I've had an '87 328 for about a year now as a first Ferrari. If you subtract the cost of a discretionary front bumper respray, costs have been about $500 so far this year, including a new battery. I did spend $4K on a major service, water pump rebuild and fuel line replacement when I bought the car.
The car has developed a slight oil drip from around the pan, so I suspect my annual fluid service (normally $200 or so) will be higher because of that.
There are a couple of great independent Ferrari techs near me, so no need to go the dealer. As posted above, these cars are nicely low-tech and well-known by now.
I'll echo the opinions here, that if you want a reasonably reliable Ferrari that won't maul your wallet the 328 is the place to be. Much better electricals than the 308, and without the expensive problems of the 348/355.
While the 328's are old cars now, many have had aged components updated already (mine had a new clutch, new starter, new radiator, new brake lines, etc. by the time I got it.) The 348/355 are also rapidly becoming old cars and will be due for all of that anyway and, at least on the 355, you can spend many thousands of dollars putting things right. Remember, 355s are pushing 10 years old now.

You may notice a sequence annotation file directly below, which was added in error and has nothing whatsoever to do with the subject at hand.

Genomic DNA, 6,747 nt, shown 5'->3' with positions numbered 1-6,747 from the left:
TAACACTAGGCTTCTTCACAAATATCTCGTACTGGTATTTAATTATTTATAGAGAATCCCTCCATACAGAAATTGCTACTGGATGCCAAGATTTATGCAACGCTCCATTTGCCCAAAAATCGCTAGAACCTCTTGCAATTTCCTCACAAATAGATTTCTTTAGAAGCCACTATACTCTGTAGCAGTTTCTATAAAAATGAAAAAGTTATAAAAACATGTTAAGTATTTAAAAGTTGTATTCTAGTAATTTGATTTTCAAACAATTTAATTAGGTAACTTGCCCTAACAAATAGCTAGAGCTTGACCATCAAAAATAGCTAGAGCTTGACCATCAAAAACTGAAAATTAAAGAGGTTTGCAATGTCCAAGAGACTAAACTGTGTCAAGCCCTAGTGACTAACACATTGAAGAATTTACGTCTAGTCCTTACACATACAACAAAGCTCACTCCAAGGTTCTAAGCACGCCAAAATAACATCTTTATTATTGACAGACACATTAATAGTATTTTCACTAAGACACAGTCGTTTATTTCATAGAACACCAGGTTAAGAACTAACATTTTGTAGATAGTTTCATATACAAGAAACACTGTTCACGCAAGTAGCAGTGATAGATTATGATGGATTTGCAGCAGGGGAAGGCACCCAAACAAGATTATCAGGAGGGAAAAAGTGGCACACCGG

I'm a huge fan of the 355's looks and performance, but ultimately the costs/thrills equation didn't do it for me. A friend just sold his because he was tired of living in fear of Something Big going wrong.
348 prices, except for some late models, seem to have settled at or below 328 levels. You get a lot of car for your money, but spend more keeping it on the road. The looks are love-it-or-hate-it. I happen to like them, but the market opinion isn't overly favorable.
I think we're in a good spot right now, with enough nice 308s and 328s left to get into Ferrari ownership without committing financial suicide. I'd guess that will change as the 308/328s rise in price and become scarcer through attrition.
If you want modern, maybe start with a 328 and wait for 360s to drop even more. There are tons of them for sale now, and they may be under $100K by spring, and I've heard good things about the quality/costs with regard to that model.
If you're not keen on the 308/328 look, obviously don't buy. But anything older than a 360 is an old car.